Mick's Music Messages:

February 6, 2011

In honor of the legendary guitarist Gary Moore, I asked my friend Mick Houser, bassist and vocalist of Dr. Mudd and Shinebox to allow me to post his thoughts on the late artist.

"I'm deeply saddened by the passing of Gary Moore. I was never good at picking favorites, but he was definitely at the top of the list. An incredible guitar player who succeeded very convincingly at jazz, rock, metal, and blues. Some people have said if he had a better voice he would have been more successful. I happen to think his voice was perfectly well suited for the music he made and he sang with passion and conviction whether the subject matter was was carefree, sad, political, funny, folklore-ish, lovelorn, or in tribute to other artists he admired, which he was known to do often and with great taste and respect. His guitar playing was unrivaled and tremendously under-recognized.

To mention only a few songs that he did can in no way give a true impression of his overall body of work. He was so versatile and ever-changing that it would be impossible to pinpoint him labeled in one genre. That's one of the things I admired most about him. On any given album you would often hear songs that ordinarily would not be placed in the same collection by most other artists, but fans came to expect that from Gary.

He was born in Belfast, Northern Ireland. In fact, if you listen carefully enough, he has several songs that are autobiographical. In these works, he speaks of his upbringing, formative years, and his remembrances of loved ones with respect to the world around him in early times. Some examples are Livin' On Dreams, Wild Frontier (about his war-torn homeland...remember this was the height of tension between Britain and the Irish Republican Army), and Blood Of Emeralds (a tribute in part to his dear friend the late, great Phil Lynott, lead singer/bass player of Thin Lizzy).

Here are some lyrics:

Blood Of Emeralds

I was born up on the North side (British controlled Northern Ireland),
Where the Lagan River flows (through Belfast).
When I came across the border (to Ireland proper),
I was following my nose.
Dublin city '69, (where/when he went to pursue his fortune at age 16)
There could have been no better place,
There was no better time.
Through the thunder and the rain,
The deepest blood of emeralds
Was running through my veins.

Blood of emeralds.

I was down and out on Skid Row (a pun, referencing his band with Phil Lynott, pre-Thin Lizzy),
But I held on to my pride.
The darkest son of Ireland (Phil Lynott, who was both black and Irish),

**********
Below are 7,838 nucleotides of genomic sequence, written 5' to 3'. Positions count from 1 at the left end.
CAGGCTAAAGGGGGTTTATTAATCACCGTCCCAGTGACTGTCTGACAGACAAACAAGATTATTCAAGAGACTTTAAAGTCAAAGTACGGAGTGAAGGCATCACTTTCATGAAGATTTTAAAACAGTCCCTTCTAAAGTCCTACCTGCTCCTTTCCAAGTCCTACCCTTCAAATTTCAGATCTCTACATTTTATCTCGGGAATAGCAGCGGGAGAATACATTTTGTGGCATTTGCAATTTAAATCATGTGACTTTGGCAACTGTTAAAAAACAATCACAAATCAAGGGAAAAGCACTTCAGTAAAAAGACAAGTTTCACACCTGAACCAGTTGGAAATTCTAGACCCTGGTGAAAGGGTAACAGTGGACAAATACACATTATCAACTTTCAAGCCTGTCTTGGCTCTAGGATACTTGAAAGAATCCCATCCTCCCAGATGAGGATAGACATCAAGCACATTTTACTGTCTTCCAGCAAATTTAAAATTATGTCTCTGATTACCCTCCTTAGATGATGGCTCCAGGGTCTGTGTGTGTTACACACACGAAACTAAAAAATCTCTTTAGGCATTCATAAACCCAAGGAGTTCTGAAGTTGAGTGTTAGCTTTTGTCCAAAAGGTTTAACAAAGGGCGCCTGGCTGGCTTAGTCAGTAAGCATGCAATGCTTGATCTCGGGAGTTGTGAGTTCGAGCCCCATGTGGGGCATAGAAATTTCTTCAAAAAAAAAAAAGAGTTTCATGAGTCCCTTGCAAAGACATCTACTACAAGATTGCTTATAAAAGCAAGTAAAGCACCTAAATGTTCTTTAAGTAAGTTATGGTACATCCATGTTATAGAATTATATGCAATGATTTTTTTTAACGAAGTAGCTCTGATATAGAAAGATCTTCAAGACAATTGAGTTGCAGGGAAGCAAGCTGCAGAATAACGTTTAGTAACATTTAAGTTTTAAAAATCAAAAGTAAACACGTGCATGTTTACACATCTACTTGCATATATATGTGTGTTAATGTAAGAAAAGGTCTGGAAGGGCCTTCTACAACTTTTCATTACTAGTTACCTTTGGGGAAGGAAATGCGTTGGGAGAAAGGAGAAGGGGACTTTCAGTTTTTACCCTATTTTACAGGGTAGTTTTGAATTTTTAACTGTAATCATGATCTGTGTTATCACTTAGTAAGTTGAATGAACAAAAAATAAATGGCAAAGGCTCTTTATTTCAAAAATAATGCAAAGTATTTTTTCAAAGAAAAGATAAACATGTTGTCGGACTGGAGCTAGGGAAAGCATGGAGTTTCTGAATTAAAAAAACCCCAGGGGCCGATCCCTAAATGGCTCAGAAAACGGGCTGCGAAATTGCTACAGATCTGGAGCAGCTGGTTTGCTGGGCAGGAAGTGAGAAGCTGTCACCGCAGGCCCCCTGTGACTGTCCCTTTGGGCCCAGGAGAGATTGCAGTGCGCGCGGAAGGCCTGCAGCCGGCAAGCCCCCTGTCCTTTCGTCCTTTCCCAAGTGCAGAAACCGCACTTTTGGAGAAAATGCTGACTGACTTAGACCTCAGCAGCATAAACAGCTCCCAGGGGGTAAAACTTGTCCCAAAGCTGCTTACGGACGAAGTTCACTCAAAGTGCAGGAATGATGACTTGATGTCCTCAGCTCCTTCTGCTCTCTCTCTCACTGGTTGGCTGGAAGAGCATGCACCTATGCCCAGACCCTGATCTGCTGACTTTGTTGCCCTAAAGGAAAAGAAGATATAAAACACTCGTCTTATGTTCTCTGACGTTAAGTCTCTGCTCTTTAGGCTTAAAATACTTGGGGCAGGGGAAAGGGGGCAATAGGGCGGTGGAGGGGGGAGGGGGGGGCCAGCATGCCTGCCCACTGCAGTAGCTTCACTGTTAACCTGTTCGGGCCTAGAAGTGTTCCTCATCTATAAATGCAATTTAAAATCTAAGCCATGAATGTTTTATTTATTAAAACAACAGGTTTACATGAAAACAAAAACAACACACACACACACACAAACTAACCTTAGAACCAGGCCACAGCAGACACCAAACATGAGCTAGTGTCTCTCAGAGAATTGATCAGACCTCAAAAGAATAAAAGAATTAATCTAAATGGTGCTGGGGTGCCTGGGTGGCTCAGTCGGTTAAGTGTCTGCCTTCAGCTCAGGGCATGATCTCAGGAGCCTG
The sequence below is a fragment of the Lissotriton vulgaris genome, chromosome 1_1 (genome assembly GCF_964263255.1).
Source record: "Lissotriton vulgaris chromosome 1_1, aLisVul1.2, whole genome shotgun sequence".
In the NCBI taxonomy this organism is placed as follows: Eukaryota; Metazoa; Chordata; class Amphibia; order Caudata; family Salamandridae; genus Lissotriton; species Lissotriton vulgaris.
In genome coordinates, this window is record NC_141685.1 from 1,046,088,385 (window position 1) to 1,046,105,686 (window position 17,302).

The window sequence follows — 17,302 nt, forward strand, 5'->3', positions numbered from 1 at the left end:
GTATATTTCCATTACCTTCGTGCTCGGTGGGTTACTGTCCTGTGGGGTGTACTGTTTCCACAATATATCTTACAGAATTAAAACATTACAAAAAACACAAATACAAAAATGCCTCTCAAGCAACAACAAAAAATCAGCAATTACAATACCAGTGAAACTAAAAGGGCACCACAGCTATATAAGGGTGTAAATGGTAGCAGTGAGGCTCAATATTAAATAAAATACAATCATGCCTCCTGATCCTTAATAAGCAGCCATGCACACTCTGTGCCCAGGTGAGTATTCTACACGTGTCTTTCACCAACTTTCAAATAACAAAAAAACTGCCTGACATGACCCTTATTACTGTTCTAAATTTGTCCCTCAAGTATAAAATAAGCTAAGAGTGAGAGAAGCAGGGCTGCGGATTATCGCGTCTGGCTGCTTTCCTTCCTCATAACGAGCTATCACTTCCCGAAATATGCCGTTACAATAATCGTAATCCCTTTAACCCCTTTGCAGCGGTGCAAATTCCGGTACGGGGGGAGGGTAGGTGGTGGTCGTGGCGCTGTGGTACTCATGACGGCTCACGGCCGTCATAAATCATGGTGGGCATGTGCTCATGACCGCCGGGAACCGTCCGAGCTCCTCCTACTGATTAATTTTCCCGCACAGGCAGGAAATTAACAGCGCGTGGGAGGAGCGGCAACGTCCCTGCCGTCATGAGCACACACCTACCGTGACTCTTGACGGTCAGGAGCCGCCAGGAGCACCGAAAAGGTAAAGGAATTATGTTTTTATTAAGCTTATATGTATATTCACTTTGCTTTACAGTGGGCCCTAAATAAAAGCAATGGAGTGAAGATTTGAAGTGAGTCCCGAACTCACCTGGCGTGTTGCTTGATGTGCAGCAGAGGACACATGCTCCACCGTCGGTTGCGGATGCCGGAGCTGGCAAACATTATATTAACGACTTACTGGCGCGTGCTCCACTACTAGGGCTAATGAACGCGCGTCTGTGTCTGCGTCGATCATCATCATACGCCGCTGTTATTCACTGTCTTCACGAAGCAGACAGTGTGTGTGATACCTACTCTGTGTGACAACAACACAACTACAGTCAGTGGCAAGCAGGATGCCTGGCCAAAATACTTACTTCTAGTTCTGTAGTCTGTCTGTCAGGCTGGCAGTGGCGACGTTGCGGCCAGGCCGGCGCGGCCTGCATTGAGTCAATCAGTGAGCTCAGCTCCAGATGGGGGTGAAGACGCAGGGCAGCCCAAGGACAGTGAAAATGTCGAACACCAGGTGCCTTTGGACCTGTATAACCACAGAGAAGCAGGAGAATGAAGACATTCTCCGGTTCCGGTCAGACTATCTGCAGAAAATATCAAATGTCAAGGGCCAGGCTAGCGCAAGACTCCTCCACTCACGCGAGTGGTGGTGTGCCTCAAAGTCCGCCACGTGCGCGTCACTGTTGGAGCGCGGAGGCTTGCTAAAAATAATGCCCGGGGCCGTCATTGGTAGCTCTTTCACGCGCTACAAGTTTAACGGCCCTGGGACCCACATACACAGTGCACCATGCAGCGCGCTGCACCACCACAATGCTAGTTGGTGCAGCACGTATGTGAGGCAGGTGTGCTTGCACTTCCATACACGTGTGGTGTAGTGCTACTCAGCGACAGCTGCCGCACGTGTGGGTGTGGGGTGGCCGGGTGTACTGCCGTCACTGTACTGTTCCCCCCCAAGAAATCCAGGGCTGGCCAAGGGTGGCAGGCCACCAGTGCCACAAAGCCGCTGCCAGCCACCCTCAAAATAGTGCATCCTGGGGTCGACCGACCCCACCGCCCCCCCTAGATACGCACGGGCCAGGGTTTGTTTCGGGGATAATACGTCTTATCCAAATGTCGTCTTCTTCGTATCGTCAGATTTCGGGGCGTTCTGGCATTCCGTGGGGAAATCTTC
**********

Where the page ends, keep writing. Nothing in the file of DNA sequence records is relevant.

He was standin' by my side.
We would sail the stormy seas.
Never looking back,
We were afraid of what we'd see.
Through the thunder and the rain,
The deepest blood of emeralds
Was running through our veins.

Here's some more recommended listening :

Gary Moore covered the Yardbirds' song Shapes Of Things.

Friday On My Mind (covered by Gary Moore) was original a song by the Easybeats, who interestingly enough had members including George Young (brother of AC/DC's Malcolm and Angus) and Harry Vanda. Young and Vanda eventually managed and produced AC/DC.  


He also did a duet with Ozzy called Led Clones about bands who try to sound like Led Zeppelin. Two beautiful instrumentals of Gary's I would recommend are Dunluce
     and The Messiah Will Come Both on the album After The War, which also features the aforementioned Led Clones.


If you've never heard his album Still Got The Blues, you definitely should while you're in the blues mood. Great songs, including some covers and surprise special guests. He does some work with Albert Collins, one of my favorite blues players. Here's a video with Albert Collins and Albert King.


The Loner and Johnny Boy from the album Wild Frontier is also a classic as well as the unforgettable ballad of Over The Hills And Far Away.

Here is Gary Moore with BB King, The Thrill Is Gone.

Gary Moore was among the very best at his craft, a huge supporter of his peers and those who came before him, yet he was virtually unknown in the world of pop culture and icons. This shows everything that is wrong with pop culture, TV, radio and record companies, in their choices of which artists to promote. He deserved so much more respect for his vast body of work and influence. R.I.P. Gary. Thanks for all of the great music and inspiration." 
- Mick Houser.